In May 2019, Pedowitz announced at The CW's upfront presentation that the crossover would include The Flash, Arrow, Supergirl, Legends of Tomorrow, and Batwoman in a five-episode event, spanning dates in both late 2019 and early 2020.[75] The crossover occurred in the ninth episodes of Supergirl's fifth season,[76] Batwoman's first season,[77] and The Flash's sixth season,[78] in the eighth episode of Arrow's eighth season,[79] and as a special episode of the Legends of Tomorrow's fifth season; this episode is not considered the series' season premiere.[80] Speaking to the comparison of the crossover to the Marvel Cinematic Universe film Avengers: Endgame (2019), Guggenheim felt "for Barry and Oliver, there is an emotional denouement that is reminiscent of Endgame" adding, "Endgame is an exclamation point. "Crisis" is a semi-colon."[81]

Lead-upEdit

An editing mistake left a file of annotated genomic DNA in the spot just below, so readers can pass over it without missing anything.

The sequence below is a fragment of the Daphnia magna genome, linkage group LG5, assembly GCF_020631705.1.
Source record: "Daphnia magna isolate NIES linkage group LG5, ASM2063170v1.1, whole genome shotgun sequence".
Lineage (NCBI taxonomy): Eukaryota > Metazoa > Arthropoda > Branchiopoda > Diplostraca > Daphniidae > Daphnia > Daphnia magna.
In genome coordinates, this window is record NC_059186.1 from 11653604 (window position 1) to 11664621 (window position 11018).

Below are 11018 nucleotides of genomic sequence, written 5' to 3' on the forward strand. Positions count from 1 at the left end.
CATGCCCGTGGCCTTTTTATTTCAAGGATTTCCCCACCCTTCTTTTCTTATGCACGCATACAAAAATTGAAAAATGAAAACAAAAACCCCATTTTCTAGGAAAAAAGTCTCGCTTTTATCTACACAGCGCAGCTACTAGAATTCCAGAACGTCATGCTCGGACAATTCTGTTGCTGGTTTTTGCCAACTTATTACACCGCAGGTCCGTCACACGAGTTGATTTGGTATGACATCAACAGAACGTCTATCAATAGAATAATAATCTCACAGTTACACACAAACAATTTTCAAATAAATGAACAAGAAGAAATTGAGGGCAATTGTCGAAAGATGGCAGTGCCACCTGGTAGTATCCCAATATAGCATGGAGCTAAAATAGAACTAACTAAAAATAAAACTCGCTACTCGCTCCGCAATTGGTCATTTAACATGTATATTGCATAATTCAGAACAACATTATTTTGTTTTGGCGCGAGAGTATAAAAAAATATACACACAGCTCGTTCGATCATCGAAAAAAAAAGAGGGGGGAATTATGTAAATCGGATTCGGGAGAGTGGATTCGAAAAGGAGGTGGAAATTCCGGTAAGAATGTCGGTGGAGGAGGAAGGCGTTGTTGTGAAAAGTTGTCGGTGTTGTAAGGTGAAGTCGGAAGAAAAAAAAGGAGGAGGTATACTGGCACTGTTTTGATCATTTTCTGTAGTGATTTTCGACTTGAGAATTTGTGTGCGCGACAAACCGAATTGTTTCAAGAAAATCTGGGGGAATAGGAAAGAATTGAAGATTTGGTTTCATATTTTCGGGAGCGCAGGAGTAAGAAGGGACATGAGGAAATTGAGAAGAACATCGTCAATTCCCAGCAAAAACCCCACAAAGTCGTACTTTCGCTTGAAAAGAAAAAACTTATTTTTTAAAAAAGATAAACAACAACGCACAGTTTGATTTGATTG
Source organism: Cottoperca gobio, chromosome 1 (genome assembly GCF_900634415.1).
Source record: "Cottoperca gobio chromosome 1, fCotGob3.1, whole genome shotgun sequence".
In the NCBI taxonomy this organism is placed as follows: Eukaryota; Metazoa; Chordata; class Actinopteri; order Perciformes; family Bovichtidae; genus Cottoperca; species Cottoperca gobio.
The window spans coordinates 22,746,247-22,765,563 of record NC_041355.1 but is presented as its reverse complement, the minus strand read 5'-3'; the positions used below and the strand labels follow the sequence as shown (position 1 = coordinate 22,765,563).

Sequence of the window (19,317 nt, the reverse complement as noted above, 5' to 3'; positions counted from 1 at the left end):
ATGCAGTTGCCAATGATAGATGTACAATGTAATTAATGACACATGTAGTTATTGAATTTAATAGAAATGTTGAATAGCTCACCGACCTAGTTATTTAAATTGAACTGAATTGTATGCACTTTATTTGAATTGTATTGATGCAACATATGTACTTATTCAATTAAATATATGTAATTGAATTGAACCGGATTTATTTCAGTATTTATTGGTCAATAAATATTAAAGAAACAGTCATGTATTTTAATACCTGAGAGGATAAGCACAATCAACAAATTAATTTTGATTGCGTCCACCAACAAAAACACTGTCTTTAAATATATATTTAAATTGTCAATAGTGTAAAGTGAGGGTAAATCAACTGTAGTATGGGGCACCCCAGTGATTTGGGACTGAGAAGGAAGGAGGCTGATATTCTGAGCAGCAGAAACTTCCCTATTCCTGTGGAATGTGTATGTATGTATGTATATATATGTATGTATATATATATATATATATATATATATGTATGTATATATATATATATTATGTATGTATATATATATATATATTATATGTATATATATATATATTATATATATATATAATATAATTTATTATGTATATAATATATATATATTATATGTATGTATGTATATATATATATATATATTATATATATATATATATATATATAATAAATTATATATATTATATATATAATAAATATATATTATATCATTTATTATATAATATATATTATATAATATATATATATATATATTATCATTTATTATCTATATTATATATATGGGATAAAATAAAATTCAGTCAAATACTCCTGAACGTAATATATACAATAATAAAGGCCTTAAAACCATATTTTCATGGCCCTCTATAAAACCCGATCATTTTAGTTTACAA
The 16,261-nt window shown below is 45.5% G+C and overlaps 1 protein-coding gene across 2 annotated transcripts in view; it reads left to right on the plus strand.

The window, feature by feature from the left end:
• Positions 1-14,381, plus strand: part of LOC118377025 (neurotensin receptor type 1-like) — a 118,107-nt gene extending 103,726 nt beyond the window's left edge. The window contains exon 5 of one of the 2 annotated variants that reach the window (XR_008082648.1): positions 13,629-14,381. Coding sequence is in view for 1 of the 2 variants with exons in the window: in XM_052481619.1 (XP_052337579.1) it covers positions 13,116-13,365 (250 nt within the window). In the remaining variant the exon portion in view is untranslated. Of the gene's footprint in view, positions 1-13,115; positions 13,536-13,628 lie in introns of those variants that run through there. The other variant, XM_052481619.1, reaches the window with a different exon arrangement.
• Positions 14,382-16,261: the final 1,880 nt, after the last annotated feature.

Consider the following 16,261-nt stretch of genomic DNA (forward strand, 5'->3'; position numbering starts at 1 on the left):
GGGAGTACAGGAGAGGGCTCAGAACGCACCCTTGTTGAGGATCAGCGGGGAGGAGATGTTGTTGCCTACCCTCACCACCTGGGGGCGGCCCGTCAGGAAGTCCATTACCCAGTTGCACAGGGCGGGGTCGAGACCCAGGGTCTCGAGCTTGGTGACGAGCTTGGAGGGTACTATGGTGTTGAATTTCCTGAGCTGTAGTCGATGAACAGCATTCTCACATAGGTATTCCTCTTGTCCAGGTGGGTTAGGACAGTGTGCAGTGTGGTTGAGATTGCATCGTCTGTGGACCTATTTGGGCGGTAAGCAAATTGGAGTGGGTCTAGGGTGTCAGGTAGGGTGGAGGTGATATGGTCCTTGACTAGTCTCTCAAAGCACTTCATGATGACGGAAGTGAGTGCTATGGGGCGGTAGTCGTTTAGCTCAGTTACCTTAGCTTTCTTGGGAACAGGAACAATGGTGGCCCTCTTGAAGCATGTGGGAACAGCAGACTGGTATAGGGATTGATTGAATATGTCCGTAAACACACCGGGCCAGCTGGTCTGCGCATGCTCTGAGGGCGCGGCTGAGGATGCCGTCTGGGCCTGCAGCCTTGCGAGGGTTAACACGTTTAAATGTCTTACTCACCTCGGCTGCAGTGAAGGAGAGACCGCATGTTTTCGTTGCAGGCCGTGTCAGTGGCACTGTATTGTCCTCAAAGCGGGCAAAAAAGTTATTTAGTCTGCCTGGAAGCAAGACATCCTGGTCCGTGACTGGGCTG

In May 2019, the season finales of The Flash, Arrow, Supergirl, and Legends of Tomorrow all featured teases for the upcoming crossover, with the Monitor making an appearance in all series except The Flash.[82] Eric Wallace, showrunner of the sixth season of The Flash, stated that when all the series' showrunners discussed plans for their series before the crossover, "all of this synergy started to happen" with "a lot of cross collaboration" in service to the crossover events. Wallace felt the themes of grief, death, and the end of all worlds in "Crisis" worked with the story they were trying to tell with the villain Ramsey Rosso / Bloodwork, "who is facing the end of his own world". This allowed the start of season six of The Flash to help set up the crossover.[78] The majority of Arrow's eighth season serves as a prelude to the crossover.[83] The Arrow writers consulted with The Flash writers regarding the destruction of Earth-2 in "Starling City" to ensure they could destroy this Earth.[6] On Supergirl, co-showrunner Robert Rovner said the season would tease the crossover "in our way, which is a little bit different from the way Arrow and The Flash are doing it." He also highlighted the return of Malefic, J'onn J'onzz's brother, as a major plot thread leading to the crossover, describing it as "a gauntlet for J'onn".[84] LaMonica Garrett, who portrays both the Monitor and the Anti-Monitor, said before the crossover, the Anti-Monitor's "presence [would] be felt before you physically see him," adding, "You see just enough of him to know this guy means business, but it's not in your face in every scene leading up to" the crossover.[85] The preceding episodes of Batwoman, Supergirl, The Flash, and Arrow featured an end tag scene with Nash Wells gaining access to the chamber under Central City.[3][9][86]